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 Industry disruption at all corners has shone a spotlight on executives in health care as trust in hospital organizations slides in the U.S. Meanwhile, other sectors of health care are similarly feeling higher levels of scrutiny from patients according to the same barometer.

With any industry amid disruption,  the pressure typically mounts on top management to determine ways to keep pace with, if not stay ahead of, rapid change. That’s no different in health care. And along with that comes higher levels of scrutiny from inside and outside the organization.

“There is so much going on in the industry, both from a regulatory perspective and innovation/tech perspective, as well as potential new entrants and all these innovators in digital health, there is a fair amount of pressure on leadership at health care organizations to be innovative and to meet the challenges of the changing environment,” says Brad Fluegel, principal at BMF Advisors and a former executive at Walgreens, Wellpoint and Aetna.

In particular, Fluegel says pressure on leadership has come from the accelerating rate of partnerships and alliances as well as merger and acquisition activity in health care. “There’s a feeling if you aren’t participating in this vertical consolidation, you’ll be left out and in a weaker competitive position,” he says. Fluegel also believes that the rate of innovation and new entrants from the tech world has also led to higher levels of scrutiny.

Some CEOs embrace the new entrants and vertical integration. Allina Health CEO Penny Wheeler, MD said at the Health Evolution Summit the collaborative environment between payers, providers, life sciences, tech companies, and other types of organizations will help connect all areas of the care continuum.

[Read more: Allina Health CEO Penny Wheeler on removing inefficiencies within health care]

“I actually think these disruptors, this vertical integration, I think that’s a good thing,” says Wheeler. “[Anthem CEO] Gail Boudreaux said that Billie Jean King told her that, “Pressure is privilege.”

Thus far, this disruption hasn’t had an impact on executive turnover, at least in hospitals and health systems. According to a report from the American College of Healthcare Executives, hospital CEO turnover has remained steady at 18 percent for five years running. But while the numbers haven’t gone up—they haven’t gone down and that’s problematic, says the ACHE.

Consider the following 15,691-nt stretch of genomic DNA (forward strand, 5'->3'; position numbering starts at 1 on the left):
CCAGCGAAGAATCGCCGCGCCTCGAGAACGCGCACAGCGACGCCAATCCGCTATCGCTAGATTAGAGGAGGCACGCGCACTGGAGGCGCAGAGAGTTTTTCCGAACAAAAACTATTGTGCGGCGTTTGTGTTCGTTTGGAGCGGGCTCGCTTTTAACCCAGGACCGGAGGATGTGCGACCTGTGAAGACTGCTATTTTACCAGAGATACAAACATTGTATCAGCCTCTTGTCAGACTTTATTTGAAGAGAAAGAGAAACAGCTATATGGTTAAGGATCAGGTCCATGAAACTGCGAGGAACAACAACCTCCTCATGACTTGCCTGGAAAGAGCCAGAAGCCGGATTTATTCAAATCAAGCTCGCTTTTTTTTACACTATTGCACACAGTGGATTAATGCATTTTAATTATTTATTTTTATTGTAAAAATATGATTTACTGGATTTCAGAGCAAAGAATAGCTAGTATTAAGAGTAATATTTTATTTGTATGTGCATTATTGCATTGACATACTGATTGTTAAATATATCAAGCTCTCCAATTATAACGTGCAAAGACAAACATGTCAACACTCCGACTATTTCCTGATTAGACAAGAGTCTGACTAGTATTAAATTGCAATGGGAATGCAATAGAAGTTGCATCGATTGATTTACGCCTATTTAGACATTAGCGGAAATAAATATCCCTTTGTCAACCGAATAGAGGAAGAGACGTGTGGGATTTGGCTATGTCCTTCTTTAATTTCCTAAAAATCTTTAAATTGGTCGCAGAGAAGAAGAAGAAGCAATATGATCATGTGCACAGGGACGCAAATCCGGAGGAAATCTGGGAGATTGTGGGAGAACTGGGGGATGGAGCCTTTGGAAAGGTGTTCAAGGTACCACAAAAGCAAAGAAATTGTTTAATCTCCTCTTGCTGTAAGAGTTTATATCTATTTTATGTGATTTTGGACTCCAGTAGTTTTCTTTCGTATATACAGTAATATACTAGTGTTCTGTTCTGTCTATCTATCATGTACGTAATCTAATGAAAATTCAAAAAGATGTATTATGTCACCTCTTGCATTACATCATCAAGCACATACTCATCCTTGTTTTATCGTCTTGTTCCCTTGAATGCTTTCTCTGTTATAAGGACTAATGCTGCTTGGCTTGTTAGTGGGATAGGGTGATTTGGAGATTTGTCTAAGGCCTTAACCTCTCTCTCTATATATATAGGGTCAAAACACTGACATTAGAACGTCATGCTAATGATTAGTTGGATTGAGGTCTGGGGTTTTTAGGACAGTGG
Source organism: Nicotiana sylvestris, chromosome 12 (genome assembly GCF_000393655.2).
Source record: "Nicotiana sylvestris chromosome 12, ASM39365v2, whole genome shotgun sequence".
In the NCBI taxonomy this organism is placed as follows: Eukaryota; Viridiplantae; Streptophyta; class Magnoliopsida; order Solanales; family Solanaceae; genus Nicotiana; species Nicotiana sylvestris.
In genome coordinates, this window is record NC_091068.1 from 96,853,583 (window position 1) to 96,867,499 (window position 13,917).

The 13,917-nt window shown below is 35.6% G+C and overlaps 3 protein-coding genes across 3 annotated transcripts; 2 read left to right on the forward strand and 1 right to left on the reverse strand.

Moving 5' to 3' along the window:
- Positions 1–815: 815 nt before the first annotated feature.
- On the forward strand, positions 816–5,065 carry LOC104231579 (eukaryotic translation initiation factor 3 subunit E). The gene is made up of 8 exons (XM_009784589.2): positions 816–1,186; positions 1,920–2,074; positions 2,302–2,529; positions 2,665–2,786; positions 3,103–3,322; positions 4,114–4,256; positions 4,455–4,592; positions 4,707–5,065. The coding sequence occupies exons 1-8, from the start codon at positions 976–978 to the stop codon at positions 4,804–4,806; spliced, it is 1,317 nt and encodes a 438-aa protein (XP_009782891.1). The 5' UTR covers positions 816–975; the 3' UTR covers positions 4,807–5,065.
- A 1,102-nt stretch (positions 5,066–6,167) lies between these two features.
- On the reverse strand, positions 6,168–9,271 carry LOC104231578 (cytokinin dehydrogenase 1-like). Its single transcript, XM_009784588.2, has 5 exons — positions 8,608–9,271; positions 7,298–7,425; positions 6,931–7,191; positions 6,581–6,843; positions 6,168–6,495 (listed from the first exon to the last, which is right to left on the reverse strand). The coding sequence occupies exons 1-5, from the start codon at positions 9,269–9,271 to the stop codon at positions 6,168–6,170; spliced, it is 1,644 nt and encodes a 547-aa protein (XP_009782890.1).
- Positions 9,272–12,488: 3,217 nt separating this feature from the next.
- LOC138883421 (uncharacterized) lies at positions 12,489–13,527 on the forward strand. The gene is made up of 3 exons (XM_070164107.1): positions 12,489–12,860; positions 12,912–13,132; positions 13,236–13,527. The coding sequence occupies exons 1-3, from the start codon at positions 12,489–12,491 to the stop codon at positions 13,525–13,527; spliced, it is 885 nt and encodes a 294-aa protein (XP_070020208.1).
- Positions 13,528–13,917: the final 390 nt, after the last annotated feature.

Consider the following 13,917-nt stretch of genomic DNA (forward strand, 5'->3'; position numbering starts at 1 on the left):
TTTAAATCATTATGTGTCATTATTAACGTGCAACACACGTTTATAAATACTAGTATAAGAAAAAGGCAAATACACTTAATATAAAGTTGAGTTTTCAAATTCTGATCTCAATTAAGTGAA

“Organizational restructuring, the movement of CEOs to different positions within health systems, and the fact that many CEOs are reaching retirement age, all contribute to this high level of turnover in hospital CEO positions,” says ACHE CEO Deborah Bowen. In fact, 2019 CEO turnover in hospitals alone is the third highest among all industries, according to a report from Challenger, Gray and Christmas, trailing on government and tech. When you add in CEO turnover in other sectors of health care, such as payers and life sciences companies, the industry vaults to the top.

The high cost of care

Every health care CEO has patient issues front of mind. When it comes to patients, the issues of cost and access are typically at the center of dissatisfaction. Even if the problems aren’t new, they continue to be a focal point for health care executives.

“Cost is an existential issue that’s always there. It’s not new. Every year people say they can’t pay any more and every year we pay more. The continuing increase in costs being placed upon governments,  employers, and families are a continuing problem. When we say family premium costs are [more than] $20,000 per year, that’s a substantial slice of household income,” Fluegel says.

What’s new, he says, is health systems are feeling more of the heat when it comes to costs. Fluegel says that providers were insulted from these problems because people tend to like their physicians and those organizations employ people in the community. However, more observers are recognizing hospitals have as much to do with those high costs as payers and life science companies.